Ryan Toteja on Why Inclusion Matters

Ryan Toteja of the Carlyle Group has experienced firsthand how fresh perspectives can change a workplace from the inside out

With lavish garlands, bright saris, intricate henna patterns, extravagant canopies, and lively dances, South Asian weddings are memorable celebrations laden with elegance and beauty, even when they are held in the United States. In planning his own ceremony, Ryan Toteja fully capitalized on that fact. Knowing that the venue was interested in hosting more South Asian weddings, he allowed it to use photos of his wedding in its marketing materials in exchange for upgrades, price breaks, and other perks.

Toteja, who was born to Indian parents living in Nigeria, says negotiating is simply part of his culture. In fact, Indian shopkeepers are often disappointed if a client doesn’t attempt to apply a bit of charm in search of a better price. It’s not just a way to find a compromise. The process also helps form bonds and create relationships, as the two parties hash out a fair deal over a cup of tea.

Today, Toteja is principal and global head of fund formation at the Carlyle Group. He says his international background has given him a unique perspective—one he has leveraged in legal and business settings.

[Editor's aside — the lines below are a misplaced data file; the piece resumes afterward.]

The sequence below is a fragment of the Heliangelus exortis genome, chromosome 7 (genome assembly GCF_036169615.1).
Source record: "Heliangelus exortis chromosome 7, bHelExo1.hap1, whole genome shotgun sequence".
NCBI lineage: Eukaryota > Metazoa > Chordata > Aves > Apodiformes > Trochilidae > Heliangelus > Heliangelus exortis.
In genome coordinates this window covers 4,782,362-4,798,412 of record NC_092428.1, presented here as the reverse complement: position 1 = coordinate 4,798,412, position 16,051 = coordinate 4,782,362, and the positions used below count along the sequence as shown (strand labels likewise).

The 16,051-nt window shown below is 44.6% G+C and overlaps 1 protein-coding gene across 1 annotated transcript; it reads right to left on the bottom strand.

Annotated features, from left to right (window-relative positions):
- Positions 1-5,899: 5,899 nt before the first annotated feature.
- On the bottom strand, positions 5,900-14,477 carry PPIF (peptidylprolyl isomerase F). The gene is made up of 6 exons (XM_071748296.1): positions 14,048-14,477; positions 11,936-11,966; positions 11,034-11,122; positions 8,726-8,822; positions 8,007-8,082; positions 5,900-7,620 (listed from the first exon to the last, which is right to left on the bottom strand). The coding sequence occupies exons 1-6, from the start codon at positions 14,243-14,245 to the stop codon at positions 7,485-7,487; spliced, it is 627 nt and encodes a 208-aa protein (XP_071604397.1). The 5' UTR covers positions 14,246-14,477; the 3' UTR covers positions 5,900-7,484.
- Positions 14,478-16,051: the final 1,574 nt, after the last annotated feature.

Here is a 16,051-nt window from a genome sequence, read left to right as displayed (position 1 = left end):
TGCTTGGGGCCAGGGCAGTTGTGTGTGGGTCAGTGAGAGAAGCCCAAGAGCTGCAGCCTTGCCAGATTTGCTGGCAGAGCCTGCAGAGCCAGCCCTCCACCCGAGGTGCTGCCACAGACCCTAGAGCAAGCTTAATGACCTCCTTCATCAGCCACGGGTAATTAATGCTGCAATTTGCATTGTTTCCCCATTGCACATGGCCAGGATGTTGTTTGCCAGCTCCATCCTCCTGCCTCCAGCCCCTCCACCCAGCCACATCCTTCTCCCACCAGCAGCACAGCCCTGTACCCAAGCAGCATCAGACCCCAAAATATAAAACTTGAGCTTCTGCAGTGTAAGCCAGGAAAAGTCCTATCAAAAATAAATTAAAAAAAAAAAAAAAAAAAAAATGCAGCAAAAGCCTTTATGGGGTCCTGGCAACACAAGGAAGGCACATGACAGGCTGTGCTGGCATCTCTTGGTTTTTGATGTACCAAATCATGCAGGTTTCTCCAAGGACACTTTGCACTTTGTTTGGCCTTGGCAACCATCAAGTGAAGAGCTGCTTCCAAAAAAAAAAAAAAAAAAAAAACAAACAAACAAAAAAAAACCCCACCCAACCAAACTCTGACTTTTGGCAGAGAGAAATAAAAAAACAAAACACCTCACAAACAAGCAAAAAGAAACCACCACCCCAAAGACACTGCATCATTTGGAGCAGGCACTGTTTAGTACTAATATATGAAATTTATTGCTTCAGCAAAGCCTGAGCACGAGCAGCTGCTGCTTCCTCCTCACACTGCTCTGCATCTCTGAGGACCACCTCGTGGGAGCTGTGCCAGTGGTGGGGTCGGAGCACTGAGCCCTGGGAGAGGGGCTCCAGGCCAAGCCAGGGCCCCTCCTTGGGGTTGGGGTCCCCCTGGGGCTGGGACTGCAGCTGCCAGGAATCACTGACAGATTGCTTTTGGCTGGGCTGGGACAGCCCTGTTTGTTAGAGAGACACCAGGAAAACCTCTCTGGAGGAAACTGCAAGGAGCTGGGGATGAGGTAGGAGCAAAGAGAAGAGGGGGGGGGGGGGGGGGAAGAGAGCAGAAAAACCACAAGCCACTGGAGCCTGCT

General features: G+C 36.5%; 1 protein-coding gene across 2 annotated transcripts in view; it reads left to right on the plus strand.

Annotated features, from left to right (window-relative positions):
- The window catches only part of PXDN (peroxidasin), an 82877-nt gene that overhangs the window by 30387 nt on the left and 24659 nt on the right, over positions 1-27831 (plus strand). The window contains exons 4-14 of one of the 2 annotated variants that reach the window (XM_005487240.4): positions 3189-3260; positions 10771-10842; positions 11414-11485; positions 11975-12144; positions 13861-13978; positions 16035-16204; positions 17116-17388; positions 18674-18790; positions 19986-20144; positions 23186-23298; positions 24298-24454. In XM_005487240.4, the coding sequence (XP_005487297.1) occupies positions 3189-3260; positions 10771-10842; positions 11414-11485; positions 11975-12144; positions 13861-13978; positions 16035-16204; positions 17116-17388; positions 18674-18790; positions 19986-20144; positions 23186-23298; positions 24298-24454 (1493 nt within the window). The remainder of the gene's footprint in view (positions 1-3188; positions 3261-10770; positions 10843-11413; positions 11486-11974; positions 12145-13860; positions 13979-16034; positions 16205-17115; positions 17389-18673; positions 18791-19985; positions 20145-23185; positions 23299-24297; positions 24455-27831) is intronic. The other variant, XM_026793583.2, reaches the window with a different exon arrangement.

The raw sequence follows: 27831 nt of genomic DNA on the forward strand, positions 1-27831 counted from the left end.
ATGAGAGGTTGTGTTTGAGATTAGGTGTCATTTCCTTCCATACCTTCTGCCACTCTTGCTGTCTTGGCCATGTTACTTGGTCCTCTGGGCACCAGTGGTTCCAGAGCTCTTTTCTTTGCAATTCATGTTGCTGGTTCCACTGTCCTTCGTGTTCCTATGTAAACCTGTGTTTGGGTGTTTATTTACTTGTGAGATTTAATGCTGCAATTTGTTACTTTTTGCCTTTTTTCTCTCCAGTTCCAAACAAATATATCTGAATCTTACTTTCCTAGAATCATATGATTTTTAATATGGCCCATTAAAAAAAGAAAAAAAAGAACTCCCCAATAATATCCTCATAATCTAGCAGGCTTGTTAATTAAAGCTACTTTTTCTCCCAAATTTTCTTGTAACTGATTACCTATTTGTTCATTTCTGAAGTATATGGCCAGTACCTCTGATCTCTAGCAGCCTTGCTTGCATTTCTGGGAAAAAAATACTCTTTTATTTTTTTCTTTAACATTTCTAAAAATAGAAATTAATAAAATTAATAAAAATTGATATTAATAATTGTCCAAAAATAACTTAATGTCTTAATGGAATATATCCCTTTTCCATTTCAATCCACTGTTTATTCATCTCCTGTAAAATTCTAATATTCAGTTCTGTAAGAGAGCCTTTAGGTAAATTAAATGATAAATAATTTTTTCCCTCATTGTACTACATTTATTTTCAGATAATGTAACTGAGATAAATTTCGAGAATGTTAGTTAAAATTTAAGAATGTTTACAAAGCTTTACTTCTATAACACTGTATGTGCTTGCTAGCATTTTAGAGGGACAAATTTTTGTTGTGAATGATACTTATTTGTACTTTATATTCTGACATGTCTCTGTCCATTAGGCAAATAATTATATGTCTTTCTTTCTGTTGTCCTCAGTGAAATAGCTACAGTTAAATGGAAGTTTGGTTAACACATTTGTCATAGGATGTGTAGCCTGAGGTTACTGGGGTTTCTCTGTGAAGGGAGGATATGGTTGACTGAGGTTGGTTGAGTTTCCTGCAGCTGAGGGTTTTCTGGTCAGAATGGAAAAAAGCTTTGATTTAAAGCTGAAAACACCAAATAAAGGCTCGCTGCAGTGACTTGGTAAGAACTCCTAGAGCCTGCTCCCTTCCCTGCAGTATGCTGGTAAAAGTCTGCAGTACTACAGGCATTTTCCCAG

Ryan Toteja, Principal and Global Head of Fund Formation, The Carlyle Group Photo by Monisha Toteja

“Success in corporate America isn’t easy, and you can get a competitive edge by properly observing subtle cultural nuances that often lead to communication problems or other misunderstandings,” he explains. A deep understanding of culture and different communication styles has helped Toteja excel at Carlyle, an investment company that is active in several countries worldwide.

Toteja grew up in a family of entrepreneurs whose businesses took them from Nigeria to India to the United States. He watched his parents sacrifice, capitalize on opportunities, and pursue their dreams. But the success came at a cost.

“I got made fun of for my Indian accent in America and my American accent in India,” Toteja recalls, adding that the experience taught him to overcome obstacles and adapt in all situations.

Although older Bollywood movies (in which lawyers wear uniformed robes) sparked an interest in the law, Toteja’s inherited entrepreneurial spirit also attracted him to business. He studied economics at the Wharton School of the University of Pennsylvania before enrolling at Columbia University School of Law. After starting off his career doing tax and real estate work at a New York law firm, Toteja joined the Carlyle Group in 2012.

As global head of fund formation, he oversees legal aspects of all funds for the international investment firm, which has more than $200 billion of assets managed in 392 asset vehicles. “I enjoy this hybrid role because I have to think about risk, how we should operate, and how to get to the right answer,” Toteja says. “It’s a great blend of law and business.”

The dynamic leader has not only made an indisputable contribution to Carlyle by applying his legal and business skills but has also made a permanent impact by advocating for diversity in hiring. In 2017, when Toteja transitioned to his current role, he had the opportunity to grow his department to its current size of seven individuals. Although he hoped to create a department of mixed races, ethnicities, and genders, he didn’t necessarily want to target diverse candidates.